I had guessed in my project proposal that nodes on this wiki would be essays. This relatively brief node concerning very basic game mechanics was my first real evidence that I was right. There is just a lot that needs clarifying. This page is important to me because it shows a transition. This page and the player page both feature traditional game-elements. You may notice that I mention Homeworld frequently here while discussing RTS-Style movement. When we get to Fly-Style, I've started talking about how this game is different than others, rather than how it's similar. In later nodes, the focus shifts entirely to what makes the Remnant game unique, which was the point all along, I think. Come and look at the ship-modification page.

There are two main styles of movement for players to take advantage of: RTS-style and fly-style. Each style has its own advantages and disadvantages and switching between the two is fast and simple.


This point-and-click style of movement is most comparable to Homeworld's and EVE Online's. The player selects the 'move command' and moves the mouse to a location in space. While the move command is active, a disk is displayed at the level of the player's ship. Every object in nearby space, whether above or below this plane, projects a vertical line (parallel with the Z axis) to that plane, showing the player where it is relative to their ship in terms of the X and Y coordinates.

While deciding where to go, a line is drawn on the aforementioned disc from the player's ship to their mouse location. Once they have selected a location, its coorinates on the X, Y plane are locked. The player can then move the mouse up and down, which draws a line parallel to the Z axis. By clicking again, they lock the Z axis as well. The player's ship now has all three necessary coorinates and travels directly to that point.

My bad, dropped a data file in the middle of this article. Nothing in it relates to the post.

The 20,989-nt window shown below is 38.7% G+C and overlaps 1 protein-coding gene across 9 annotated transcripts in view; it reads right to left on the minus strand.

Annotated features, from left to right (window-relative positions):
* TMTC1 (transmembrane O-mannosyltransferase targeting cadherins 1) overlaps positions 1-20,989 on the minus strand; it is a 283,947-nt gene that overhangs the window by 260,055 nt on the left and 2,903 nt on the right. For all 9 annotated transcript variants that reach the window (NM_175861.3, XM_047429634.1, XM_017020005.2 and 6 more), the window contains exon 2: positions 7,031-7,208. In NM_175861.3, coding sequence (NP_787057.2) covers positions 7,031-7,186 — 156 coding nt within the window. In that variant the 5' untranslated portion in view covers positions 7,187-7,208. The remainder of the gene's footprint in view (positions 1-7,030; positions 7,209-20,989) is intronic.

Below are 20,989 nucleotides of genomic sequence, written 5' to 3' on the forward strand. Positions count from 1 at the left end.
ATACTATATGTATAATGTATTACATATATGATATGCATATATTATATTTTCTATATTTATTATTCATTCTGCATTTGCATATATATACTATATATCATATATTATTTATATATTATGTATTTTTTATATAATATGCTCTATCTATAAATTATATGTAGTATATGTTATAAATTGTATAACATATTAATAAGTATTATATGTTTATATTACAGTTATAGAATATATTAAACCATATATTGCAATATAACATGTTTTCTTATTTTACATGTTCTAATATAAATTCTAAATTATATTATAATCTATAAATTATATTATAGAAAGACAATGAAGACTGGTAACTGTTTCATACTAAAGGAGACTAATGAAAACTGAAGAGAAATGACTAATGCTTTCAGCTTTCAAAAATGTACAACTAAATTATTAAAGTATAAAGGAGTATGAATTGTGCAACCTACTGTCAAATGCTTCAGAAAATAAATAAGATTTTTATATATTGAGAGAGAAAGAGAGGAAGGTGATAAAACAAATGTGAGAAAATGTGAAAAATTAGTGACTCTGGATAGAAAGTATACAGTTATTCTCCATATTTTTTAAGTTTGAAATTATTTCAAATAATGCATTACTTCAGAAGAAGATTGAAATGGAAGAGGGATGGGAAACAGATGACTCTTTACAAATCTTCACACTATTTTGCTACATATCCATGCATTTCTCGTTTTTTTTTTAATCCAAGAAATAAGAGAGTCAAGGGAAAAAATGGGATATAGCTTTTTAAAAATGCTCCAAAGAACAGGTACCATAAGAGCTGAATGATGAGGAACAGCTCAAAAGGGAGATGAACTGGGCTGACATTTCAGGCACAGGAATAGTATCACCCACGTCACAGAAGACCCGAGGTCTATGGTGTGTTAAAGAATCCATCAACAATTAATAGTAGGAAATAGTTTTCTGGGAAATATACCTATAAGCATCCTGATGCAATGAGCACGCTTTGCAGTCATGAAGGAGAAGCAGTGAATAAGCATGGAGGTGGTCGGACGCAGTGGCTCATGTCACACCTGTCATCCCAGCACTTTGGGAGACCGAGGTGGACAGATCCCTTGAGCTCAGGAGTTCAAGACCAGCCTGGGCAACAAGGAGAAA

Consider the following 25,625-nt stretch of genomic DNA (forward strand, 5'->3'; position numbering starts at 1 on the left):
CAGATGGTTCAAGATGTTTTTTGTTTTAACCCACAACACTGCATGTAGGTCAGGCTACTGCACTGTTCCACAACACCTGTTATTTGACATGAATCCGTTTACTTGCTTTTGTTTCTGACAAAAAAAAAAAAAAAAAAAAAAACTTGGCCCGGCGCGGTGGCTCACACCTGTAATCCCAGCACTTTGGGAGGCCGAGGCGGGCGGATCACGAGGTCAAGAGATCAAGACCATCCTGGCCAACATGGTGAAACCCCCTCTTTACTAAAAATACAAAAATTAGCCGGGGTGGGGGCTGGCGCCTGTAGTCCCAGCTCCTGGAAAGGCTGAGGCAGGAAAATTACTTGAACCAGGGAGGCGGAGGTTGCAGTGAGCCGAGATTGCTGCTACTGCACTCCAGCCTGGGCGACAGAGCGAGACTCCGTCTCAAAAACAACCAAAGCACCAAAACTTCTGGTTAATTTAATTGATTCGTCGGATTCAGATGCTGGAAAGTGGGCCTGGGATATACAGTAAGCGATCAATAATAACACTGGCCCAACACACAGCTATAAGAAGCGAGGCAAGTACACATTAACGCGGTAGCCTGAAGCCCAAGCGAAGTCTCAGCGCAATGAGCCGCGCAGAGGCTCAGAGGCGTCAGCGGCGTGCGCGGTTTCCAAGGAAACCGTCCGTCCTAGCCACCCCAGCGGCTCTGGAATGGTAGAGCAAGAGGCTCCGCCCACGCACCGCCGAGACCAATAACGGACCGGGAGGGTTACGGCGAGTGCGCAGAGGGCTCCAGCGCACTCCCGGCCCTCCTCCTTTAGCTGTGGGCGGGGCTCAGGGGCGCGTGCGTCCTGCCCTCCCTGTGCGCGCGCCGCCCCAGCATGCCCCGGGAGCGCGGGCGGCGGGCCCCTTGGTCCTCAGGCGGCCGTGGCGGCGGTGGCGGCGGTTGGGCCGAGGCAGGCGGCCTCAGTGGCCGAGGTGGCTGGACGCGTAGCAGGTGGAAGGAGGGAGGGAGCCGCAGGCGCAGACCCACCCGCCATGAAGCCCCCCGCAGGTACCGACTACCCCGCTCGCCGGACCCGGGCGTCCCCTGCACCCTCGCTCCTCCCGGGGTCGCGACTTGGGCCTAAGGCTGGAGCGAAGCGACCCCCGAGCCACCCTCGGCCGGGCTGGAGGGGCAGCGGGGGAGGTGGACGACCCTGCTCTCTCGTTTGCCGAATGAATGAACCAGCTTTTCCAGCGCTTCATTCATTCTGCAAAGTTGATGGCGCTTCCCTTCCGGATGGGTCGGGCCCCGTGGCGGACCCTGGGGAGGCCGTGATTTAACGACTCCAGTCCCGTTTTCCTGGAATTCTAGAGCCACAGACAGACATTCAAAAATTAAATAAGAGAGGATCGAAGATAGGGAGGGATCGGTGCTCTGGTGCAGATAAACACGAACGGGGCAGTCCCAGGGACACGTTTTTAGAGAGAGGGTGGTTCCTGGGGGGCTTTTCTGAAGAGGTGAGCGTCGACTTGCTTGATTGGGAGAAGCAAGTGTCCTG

In addition to this manual inputting of coordinates, a player could simply click on the move command and then on another object, causing their ship to move within a reasonable distance of it.

This hands-off style of movement is best for large ships which have many systems to manage during combat, or for long journeys. Interstellar drives use this RTS-Style movement to pick a destination. It's further useful in large skirmishes where the camera is needed not for maneuvering, but for keeping an eye on and manually assigning targets.


Fly-style movement is most useful for more maneuverable vessels with directional shielding or forward-pointing weapons. Essentially, the player’s camera is controlled by the mouse and travels on the inside of (and perpendicular to) an invisible spherical plane proportional to the size of the ship. When the camera is pointing in a direction other than directly forward (the way the ship is facing), the ship makes an effort to align itself with the camera by turning. The W, A, S and D keys move the ship in the four cardinal directions, relative to the direction the camera is facing. (For example, if you’re strafing left by holding ‘A’ while facing forward, then turn the ship ninety degrees to the right using the mouse, you will have to hold ‘S’ to continue to move in the same direction, which becomes ‘backwards’ in this case.) The spacebar and control key move the ship up and down on the vertical axis, respectively. Vertical movement is not the same, up and down, regardless of the orientation of the vessel.